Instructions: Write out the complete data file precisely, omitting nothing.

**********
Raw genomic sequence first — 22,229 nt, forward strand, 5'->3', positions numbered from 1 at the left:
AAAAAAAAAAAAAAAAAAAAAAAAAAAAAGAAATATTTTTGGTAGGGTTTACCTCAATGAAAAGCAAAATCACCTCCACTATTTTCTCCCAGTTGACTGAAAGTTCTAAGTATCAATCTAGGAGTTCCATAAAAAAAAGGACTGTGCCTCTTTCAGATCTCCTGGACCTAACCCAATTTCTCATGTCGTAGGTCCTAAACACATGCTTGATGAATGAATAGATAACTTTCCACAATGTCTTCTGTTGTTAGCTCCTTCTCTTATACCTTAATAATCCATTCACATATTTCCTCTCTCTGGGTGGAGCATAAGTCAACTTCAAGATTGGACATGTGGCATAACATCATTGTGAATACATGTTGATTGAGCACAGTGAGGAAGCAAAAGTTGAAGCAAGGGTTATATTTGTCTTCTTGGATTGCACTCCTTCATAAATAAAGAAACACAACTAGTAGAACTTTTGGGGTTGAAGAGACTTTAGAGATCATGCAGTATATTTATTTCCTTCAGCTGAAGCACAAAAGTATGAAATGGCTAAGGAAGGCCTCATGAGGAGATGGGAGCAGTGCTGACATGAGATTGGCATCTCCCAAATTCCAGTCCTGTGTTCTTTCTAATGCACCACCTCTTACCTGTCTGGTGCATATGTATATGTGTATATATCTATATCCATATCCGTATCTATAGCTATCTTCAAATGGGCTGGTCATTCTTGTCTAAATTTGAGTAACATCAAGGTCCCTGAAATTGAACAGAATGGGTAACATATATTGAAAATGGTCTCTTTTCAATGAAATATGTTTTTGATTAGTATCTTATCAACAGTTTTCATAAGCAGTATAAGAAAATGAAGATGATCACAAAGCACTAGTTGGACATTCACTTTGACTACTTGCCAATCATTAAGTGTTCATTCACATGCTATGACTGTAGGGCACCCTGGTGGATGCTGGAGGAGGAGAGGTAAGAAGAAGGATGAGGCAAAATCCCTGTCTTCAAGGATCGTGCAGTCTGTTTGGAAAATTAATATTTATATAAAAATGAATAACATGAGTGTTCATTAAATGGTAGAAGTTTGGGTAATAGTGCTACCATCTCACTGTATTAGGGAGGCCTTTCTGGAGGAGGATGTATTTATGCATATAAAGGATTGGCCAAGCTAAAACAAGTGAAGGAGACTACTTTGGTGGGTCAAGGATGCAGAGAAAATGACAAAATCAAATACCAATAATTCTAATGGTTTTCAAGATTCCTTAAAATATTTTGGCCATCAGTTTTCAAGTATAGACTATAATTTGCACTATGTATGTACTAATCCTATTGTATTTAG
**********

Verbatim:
Raw genomic sequence first — 22,229 nt, forward strand, 5'->3', positions numbered from 1 at the left:
AAAAAAAAAAAAAAAAAAAAAAAAAAAAAGAAATATTTTTGGTAGGGTTTACCTCAATGAAAAGCAAAATCACCTCCACTATTTTCTCCCAGTTGACTGAAAGTTCTAAGTATCAATCTAGGAGTTCCATAAAAAAAAGGACTGTGCCTCTTTCAGATCTCCTGGACCTAACCCAATTTCTCATGTCGTAGGTCCTAAACACATGCTTGATGAATGAATAGATAACTTTCCACAATGTCTTCTGTTGTTAGCTCCTTCTCTTATACCTTAATAATCCATTCACATATTTCCTCTCTCTGGGTGGAGCATAAGTCAACTTCAAGATTGGACATGTGGCATAACATCATTGTGAATACATGTTGATTGAGCACAGTGAGGAAGCAAAAGTTGAAGCAAGGGTTATATTTGTCTTCTTGGATTGCACTCCTTCATAAATAAAGAAACACAACTAGTAGAACTTTTGGGGTTGAAGAGACTTTAGAGATCATGCAGTATATTTATTTCCTTCAGCTGAAGCACAAAAGTATGAAATGGCTAAGGAAGGCCTCATGAGGAGATGGGAGCAGTGCTGACATGAGATTGGCATCTCCCAAATTCCAGTCCTGTGTTCTTTCTAATGCACCACCTCTTACCTGTCTGGTGCATATGTATATGTGTATATATCTATATCCATATCCGTATCTATAGCTATCTTCAAATGGGCTGGTCATTCTTGTCTAAATTTGAGTAACATCAAGGTCCCTGAAATTGAACAGAATGGGTAACATATATTGAAAATGGTCTCTTTTCAATGAAATATGTTTTTGATTAGTATCTTATCAACAGTTTTCATAAGCAGTATAAGAAAATGAAGATGATCACAAAGCACTAGTTGGACATTCACTTTGACTACTTGCCAATCATTAAGTGTTCATTCACATGCTATGACTGTAGGGCACCCTGGTGGATGCTGGAGGAGGAGAGGTAAGAAGAAGGATGAGGCAAAATCCCTGTCTTCAAGGATCGTGCAGTCTGTTTGGAAAATTAATATTTATATAAAAATGAATAACATGAGTGTTCATTAAATGGTAGAAGTTTGGGTAATAGTGCTACCATCTCACTGTATTAGGGAGGCCTTTCTGGAGGAGGATGTATTTATGCATATAAAGGATTGGCCAAGCTAAAACAAGTGAAGGAGACTACTTTGGTGGGTCAAGGATGCAGAGAAAATGACAAAATCAAATACCAATAATTCTAATGGTTTTCAAGATTCCTTAAAATATTTTGGCCATCAGTTTTCAAGTATAGACTATAATTTGCACTATGTATGTACTAATCCTATTGTATTTAG